The American Library Association’s annual meeting is one of my favorite events—joy always permeates the air as attendees celebrate the winners of the youth media awards. But at this year’s conference, held in Chicago, Illinois, June 22-27, I also felt unease, sadness, and anger. There’s been a rise in book banning across the country, and librarians and authors alike are dealing with the fallout—even at the conference itself. Several librarians told me they saw a small group of protesters outside the convention center holding signs decrying drag queen story hour (though no such event was scheduled for the conference).

The good news? We’re not giving up without a fight. At a panel on censorship, author and former school librarian Kyle Lukoff (Too Bright To See) expressed disillusionment with well-meaning but ineffectual efforts—such as hashtags or tote bags—to combat book banning. “It may be time for sabotage, subterfuge, and deceit,” he said. “I also believe in some cases it might be time to lie to your boss. It might be time to deceive your board. It might be time to surreptitiously remove or include materials.”

Author and former high school English teacher Samira Ahmed (Internment) urged librarians to take political action—by calling school board or other elected officials to express support for freedom of information, by sending them faxes (emails are too easy to ignore, she warned), or by organizing postcard campaigns. How can we encourage community members to vote for school and library board members who oppose banning, asked one audience member? Ahmed emphasized partnering with school unions and other local organizations.

Carol Monroe, a librarian from the Mead Public Library in Sheboygan, Wisconsin, observed that librarians, as government employees, are often hampered in how much campaigning they can do; publishers, however, have more freedom and resources to advocate for change, like the legislation in Illinois that protects school and public libraries from the threat of censorship. “A publisher can push legislation; a publisher can lobby,” Monroe said. She added that laws can make a difference in a way that individual library collection policies cannot. “Policy is internal. A law is external, and you are obligated to follow it.”

Constantly fighting censorship is exhausting—and a burden that falls disproportionately on authors of color. At the Newbery-Caldecott-Legacy Banquet, Freewater author Amina Luqman-Dawson said it rankled a bit that she so often fields questions about book banning; instead of defending her book’s right to exist, she’d rather be celebrating the stories of marginalized people. Her Newbery-winning novel centers on a tightknit community of Black people who have fled slavery—precisely the kind of book that’s coming under fire now by those opposed to honest depictions of our nation’s history. But, as Luqman-Dawson told the audience, “Freewater is exactly the right book for exactly the right time.”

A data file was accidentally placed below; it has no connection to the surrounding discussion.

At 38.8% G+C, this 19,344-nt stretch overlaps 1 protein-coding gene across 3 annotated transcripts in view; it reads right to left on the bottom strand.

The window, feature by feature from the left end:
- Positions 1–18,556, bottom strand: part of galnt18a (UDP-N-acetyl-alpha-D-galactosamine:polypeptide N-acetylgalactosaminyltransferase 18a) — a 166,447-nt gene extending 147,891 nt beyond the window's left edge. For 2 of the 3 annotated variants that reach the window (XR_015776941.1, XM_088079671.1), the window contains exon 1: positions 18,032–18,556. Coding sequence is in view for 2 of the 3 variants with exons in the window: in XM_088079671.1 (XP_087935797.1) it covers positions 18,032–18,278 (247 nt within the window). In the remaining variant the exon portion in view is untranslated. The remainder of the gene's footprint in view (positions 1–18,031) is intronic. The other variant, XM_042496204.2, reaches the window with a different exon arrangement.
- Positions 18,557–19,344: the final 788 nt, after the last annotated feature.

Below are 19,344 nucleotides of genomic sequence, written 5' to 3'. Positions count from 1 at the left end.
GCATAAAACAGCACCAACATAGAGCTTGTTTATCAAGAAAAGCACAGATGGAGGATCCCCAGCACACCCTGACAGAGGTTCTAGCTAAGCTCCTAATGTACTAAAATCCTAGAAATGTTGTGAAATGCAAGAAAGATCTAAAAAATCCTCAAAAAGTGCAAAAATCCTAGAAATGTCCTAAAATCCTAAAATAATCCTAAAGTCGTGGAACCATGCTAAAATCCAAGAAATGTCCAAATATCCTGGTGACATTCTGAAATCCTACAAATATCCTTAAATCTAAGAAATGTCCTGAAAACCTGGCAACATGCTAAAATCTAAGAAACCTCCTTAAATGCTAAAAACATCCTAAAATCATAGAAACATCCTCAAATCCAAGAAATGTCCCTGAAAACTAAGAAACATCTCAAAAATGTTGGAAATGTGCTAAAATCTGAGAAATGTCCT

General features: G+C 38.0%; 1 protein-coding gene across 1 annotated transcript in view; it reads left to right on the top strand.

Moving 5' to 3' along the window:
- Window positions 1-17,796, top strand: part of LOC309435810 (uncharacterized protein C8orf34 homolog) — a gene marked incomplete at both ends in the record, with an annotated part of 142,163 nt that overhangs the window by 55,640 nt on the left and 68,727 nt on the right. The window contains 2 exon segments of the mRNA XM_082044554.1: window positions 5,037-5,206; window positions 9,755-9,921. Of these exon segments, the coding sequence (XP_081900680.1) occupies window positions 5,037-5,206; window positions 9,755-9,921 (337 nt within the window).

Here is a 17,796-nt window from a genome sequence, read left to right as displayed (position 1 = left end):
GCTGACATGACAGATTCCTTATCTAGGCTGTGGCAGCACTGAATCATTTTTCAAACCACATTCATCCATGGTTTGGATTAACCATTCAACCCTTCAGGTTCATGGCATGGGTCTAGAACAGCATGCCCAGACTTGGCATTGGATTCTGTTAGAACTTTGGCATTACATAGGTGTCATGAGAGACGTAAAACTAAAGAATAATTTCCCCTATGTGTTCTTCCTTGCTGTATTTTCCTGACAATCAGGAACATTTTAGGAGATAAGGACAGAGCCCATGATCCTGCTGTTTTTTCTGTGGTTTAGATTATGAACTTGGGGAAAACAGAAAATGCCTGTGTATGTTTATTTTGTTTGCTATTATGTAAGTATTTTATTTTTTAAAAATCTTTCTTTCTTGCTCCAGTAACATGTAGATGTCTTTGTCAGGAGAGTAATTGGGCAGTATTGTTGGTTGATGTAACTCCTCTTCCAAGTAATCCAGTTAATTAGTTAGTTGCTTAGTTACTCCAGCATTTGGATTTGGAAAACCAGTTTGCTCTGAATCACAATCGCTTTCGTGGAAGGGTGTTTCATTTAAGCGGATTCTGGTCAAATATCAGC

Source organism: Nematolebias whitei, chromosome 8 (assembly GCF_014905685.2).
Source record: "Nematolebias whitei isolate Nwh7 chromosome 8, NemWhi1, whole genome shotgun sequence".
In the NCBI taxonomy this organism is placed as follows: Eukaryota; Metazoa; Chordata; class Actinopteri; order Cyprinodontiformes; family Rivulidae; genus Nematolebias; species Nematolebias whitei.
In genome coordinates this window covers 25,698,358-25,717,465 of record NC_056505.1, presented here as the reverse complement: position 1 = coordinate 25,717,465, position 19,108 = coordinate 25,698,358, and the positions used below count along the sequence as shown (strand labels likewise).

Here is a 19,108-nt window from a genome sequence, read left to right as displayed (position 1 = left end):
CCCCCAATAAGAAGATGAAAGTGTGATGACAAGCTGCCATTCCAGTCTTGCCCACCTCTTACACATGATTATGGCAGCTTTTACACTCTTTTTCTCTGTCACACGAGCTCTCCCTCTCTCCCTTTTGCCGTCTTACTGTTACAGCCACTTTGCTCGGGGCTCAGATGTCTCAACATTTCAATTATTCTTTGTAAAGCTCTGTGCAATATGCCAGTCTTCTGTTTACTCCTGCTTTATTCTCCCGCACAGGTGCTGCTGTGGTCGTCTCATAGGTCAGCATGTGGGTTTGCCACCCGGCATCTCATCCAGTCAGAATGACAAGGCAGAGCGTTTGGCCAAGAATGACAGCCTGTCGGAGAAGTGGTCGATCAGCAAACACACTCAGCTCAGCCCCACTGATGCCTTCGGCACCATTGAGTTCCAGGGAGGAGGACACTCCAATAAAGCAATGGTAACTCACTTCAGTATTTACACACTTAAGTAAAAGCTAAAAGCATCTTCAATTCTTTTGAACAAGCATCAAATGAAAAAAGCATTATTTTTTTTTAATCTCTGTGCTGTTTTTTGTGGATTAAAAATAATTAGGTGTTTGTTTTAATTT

As always, I was stirred by the strong sense of community in the kid lit world. In his speech accepting the Children’s Literature Legacy Award, James E. Ransome told audiences how awestruck Luqman-Dawson had been to meet him; he, in turn, had been just as moved to meet her. Ransome also paid tribute to the late Jerry Pinkney, his mentor and friend, while Doug Salati, accepting the Caldecott Award for Hot Dog, spoke of the late Tomie dePaola’s mentorship and encouragement. Salati noted how affirming it was to discover that dePaola and many of the children’s authors he idolized were, like him, gay—something he wished he’d known growing up.

One of my favorite parts of the conference is learning about upcoming books, and this year was no exception. I met Laura James; her picture book My Mother Was a Nanny, rooted in personal experience, follows a young girl of Caribbean descent whose mother balances many jobs yet still manages to show her daughters that they matter most. I’ve noticed several new picture books that offer loving, joyful portrayals of working-class families—a most welcome development.

At a Penguin panel spotlighting Black illustrators, moderated by librarian Edith Campbell and held at the Epiphany Center for the Arts, Nikkolas Smith spoke about The Artivist, his upcoming picture book about a child combining his passion for art with a commitment to social justice. I’m also thrilled that Jack Wong, author of one of my favorite 2023 picture books, When You Can Swim, has a new book out this fall: The Words We Share. It’s the tale of a child who often interprets for her Chinese-speaking father and decides to turn her translation skills into a business.

With the conference behind us, I’m determined to follow the example of the courageous librarians and artists taking stands against censorship. Monroe told me that reviews are immensely helpful in justifying the purchase of books that come under attack, and I’m heartened that at Kirkus we’ve highlighted important yet vulnerable titles. But I want to do more, and I’ve resolved to seek more opportunities to fight back—it’s an obligation that all of us in the kid lit world bear.

Mahnaz Dar is a young readers’ editor.